What ever happened to: Volume of air in (and up through the coal bed to permit it to burn, induced via chimney draft) = Volume of air out (and up the chimney, bye-bye)? The simple logic of air volume in equaling air volume out must apply equally to both barometric dampers and MPD's. But on top of that, the barometric damper lets you keep your stoves draft sitting right at the stoves combustion efficiency sweet spot, which is something that Jimbitmen touched upon in his post above. You certainly can't say that for an MPD.
lsayre
 
Stoker Coal Boiler: AHS S130 Coal Gun
Coal Size/Type: Stockton Anthracite Pea
Other Heating: Resistance Boiler (13 KW)

Re: Manual pipe dampers .. how, why, when

PostBy: dlj On: Tue Jan 28, 2014 9:00 pm

lsayre wrote:What ever happened to: Volume of air in (and up through the coal bed to permit it to burn, induced via chimney draft) = Volume of air out (and up the chimney, bye-bye)? The simple logic of air volume in equaling air volume out must apply equally to both barometric dampers and MPD's. But on top of that, the barometric damper lets you keep your stoves draft sitting right at the stoves combustion efficiency sweet spot, which is something that Jimbitmen touched upon in his post above. You certainly can't say that for an MPD.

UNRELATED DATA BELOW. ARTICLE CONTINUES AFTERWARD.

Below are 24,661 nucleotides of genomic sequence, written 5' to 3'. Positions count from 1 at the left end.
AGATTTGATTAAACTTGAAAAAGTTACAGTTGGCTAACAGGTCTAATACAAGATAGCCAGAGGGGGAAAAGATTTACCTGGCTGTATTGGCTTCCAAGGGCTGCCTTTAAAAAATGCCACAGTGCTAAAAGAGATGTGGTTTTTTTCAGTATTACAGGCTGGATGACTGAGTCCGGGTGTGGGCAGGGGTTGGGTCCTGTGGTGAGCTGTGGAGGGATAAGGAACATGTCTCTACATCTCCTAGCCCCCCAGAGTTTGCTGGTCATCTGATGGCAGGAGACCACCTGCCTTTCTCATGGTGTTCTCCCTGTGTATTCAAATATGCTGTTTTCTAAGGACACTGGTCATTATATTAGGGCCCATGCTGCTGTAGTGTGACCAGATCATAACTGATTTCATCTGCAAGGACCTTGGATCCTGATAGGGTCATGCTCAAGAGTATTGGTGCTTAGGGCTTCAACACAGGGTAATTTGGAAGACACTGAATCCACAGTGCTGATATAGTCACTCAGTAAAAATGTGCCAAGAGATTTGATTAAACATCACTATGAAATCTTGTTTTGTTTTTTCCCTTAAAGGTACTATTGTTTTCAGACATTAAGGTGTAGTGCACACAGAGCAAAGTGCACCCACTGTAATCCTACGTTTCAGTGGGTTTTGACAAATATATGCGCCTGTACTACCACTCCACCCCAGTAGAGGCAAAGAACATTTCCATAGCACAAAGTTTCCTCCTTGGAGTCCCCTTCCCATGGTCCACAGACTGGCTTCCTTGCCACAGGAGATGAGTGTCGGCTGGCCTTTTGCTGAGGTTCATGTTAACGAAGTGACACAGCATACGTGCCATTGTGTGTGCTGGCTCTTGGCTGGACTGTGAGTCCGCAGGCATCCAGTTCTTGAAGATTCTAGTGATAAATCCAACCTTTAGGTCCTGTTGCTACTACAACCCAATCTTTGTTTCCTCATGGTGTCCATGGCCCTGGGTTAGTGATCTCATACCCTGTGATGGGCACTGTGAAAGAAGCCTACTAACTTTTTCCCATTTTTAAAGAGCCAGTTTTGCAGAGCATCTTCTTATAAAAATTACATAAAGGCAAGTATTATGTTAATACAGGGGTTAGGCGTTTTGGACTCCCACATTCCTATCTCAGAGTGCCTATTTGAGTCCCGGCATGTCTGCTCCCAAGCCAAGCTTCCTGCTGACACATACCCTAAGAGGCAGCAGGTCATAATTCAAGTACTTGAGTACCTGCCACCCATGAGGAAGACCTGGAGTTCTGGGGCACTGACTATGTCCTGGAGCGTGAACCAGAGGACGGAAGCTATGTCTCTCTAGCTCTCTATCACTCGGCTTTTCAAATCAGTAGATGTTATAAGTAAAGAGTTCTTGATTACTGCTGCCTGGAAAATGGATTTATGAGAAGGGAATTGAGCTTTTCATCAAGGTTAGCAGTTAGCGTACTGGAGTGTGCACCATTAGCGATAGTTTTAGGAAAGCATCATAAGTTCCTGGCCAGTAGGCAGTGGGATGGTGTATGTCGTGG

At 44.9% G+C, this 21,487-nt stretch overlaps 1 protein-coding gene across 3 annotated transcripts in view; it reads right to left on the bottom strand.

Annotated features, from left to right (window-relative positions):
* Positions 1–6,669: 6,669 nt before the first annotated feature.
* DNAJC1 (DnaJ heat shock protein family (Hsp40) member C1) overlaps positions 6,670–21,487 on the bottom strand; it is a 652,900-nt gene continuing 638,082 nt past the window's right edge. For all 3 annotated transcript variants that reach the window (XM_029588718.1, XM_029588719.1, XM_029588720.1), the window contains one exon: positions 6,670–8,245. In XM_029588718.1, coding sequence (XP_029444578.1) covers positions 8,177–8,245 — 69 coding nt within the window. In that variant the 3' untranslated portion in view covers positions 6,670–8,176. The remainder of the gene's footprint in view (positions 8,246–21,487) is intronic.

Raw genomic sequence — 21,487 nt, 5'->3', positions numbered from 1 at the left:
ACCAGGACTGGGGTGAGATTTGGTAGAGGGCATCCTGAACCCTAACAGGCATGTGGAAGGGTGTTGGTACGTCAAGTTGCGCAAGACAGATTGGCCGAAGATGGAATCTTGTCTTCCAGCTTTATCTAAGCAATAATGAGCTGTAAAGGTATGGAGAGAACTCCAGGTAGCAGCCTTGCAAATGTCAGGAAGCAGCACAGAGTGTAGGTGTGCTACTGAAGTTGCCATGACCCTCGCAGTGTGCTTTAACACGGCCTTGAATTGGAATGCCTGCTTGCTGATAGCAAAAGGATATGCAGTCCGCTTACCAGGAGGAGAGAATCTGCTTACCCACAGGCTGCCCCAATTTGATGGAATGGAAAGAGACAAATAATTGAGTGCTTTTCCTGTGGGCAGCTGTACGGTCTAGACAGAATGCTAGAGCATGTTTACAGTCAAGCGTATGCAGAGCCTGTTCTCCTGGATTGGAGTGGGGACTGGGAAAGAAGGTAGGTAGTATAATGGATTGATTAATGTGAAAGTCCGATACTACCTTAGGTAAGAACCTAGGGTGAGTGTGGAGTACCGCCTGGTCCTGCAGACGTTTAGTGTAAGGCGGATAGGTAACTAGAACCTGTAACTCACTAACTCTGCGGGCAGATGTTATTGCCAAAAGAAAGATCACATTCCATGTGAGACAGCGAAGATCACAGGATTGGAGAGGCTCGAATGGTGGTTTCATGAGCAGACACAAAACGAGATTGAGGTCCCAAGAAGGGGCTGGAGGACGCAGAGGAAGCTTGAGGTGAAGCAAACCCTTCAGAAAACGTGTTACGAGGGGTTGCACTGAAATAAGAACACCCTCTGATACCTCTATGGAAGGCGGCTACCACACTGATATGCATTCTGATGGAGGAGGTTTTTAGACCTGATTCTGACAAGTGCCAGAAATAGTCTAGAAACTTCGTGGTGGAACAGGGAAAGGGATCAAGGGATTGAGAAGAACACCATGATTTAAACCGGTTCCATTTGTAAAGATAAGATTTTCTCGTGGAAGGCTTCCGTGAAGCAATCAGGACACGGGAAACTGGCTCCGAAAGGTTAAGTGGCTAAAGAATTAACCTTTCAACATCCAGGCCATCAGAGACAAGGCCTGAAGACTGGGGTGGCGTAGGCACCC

You are over looking a fundamental aspect of heating which is air-fuel mixing and heat transfer time.

With a baro, you control stove temperature by controlling your input air valves. So as you increase your air input, you also increase your volume of exhaust air going up the chimney with it's respective increase in chimney exhaust temperature (stack losses) as you do not control the back end.

Using a MPD, you run both ends independently. So you can increase your input air feed volume while controlling your exhaust. The result is longer mixing time in the stove, greater heat transfer dwell times, higher stove temperatures while maintaining lower exhaust temperatures.

Both devices have their pro's and con's - both have reasons why one would use one or the other or both on the same stove/chimney system.

I can certainly say that my MPD controls my chimney draft extremely well...

dj
dlj
 
Hand Fed Coal Stove: Vermont Castings Resolute
Baseburners & Antiques: Glenwood Baseheater #6
Coal Size/Type: Stove coal
Other Heating: Oil Furnace, electric space heaters

Re: Manual pipe dampers .. how, why, when

PostBy: freetown fred On: Tue Jan 28, 2014 9:26 pm